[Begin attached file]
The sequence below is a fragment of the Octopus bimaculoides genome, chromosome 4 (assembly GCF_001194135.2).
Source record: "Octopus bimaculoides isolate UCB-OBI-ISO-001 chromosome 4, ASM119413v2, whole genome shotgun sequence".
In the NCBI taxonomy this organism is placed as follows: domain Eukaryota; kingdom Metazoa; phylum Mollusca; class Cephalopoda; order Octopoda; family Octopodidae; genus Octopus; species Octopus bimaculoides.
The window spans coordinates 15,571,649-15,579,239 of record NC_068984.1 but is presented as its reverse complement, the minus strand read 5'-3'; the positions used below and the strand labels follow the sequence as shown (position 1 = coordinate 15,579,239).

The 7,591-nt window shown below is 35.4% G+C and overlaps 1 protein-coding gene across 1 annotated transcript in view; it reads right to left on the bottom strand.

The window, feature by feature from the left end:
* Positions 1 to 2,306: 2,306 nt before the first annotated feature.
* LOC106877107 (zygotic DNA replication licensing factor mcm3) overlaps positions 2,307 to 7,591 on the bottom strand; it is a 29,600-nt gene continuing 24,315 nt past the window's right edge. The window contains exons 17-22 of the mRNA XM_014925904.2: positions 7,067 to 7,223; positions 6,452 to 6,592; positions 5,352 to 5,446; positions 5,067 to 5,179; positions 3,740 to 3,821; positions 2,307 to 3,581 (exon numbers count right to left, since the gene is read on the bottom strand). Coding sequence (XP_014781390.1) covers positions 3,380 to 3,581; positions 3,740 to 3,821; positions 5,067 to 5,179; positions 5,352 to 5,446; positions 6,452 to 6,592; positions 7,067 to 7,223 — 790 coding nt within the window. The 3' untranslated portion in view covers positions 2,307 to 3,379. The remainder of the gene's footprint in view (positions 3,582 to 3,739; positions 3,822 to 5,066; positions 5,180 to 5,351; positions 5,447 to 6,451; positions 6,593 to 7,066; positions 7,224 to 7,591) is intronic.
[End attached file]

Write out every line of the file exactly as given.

The sequence below is a fragment of the Octopus bimaculoides genome, chromosome 4 (assembly GCF_001194135.2).
Source record: "Octopus bimaculoides isolate UCB-OBI-ISO-001 chromosome 4, ASM119413v2, whole genome shotgun sequence".
In the NCBI taxonomy this organism is placed as follows: domain Eukaryota; kingdom Metazoa; phylum Mollusca; class Cephalopoda; order Octopoda; family Octopodidae; genus Octopus; species Octopus bimaculoides.
The window spans coordinates 15,571,649-15,579,239 of record NC_068984.1 but is presented as its reverse complement, the minus strand read 5'-3'; the positions used below and the strand labels follow the sequence as shown (position 1 = coordinate 15,579,239).

The 7,591-nt window shown below is 35.4% G+C and overlaps 1 protein-coding gene across 1 annotated transcript in view; it reads right to left on the bottom strand.

The window, feature by feature from the left end:
* Positions 1 to 2,306: 2,306 nt before the first annotated feature.
* LOC106877107 (zygotic DNA replication licensing factor mcm3) overlaps positions 2,307 to 7,591 on the bottom strand; it is a 29,600-nt gene continuing 24,315 nt past the window's right edge. The window contains exons 17-22 of the mRNA XM_014925904.2: positions 7,067 to 7,223; positions 6,452 to 6,592; positions 5,352 to 5,446; positions 5,067 to 5,179; positions 3,740 to 3,821; positions 2,307 to 3,581 (exon numbers count right to left, since the gene is read on the bottom strand). Coding sequence (XP_014781390.1) covers positions 3,380 to 3,581; positions 3,740 to 3,821; positions 5,067 to 5,179; positions 5,352 to 5,446; positions 6,452 to 6,592; positions 7,067 to 7,223 — 790 coding nt within the window. The 3' untranslated portion in view covers positions 2,307 to 3,379. The remainder of the gene's footprint in view (positions 3,582 to 3,739; positions 3,822 to 5,066; positions 5,180 to 5,351; positions 5,447 to 6,451; positions 6,593 to 7,066; positions 7,224 to 7,591) is intronic.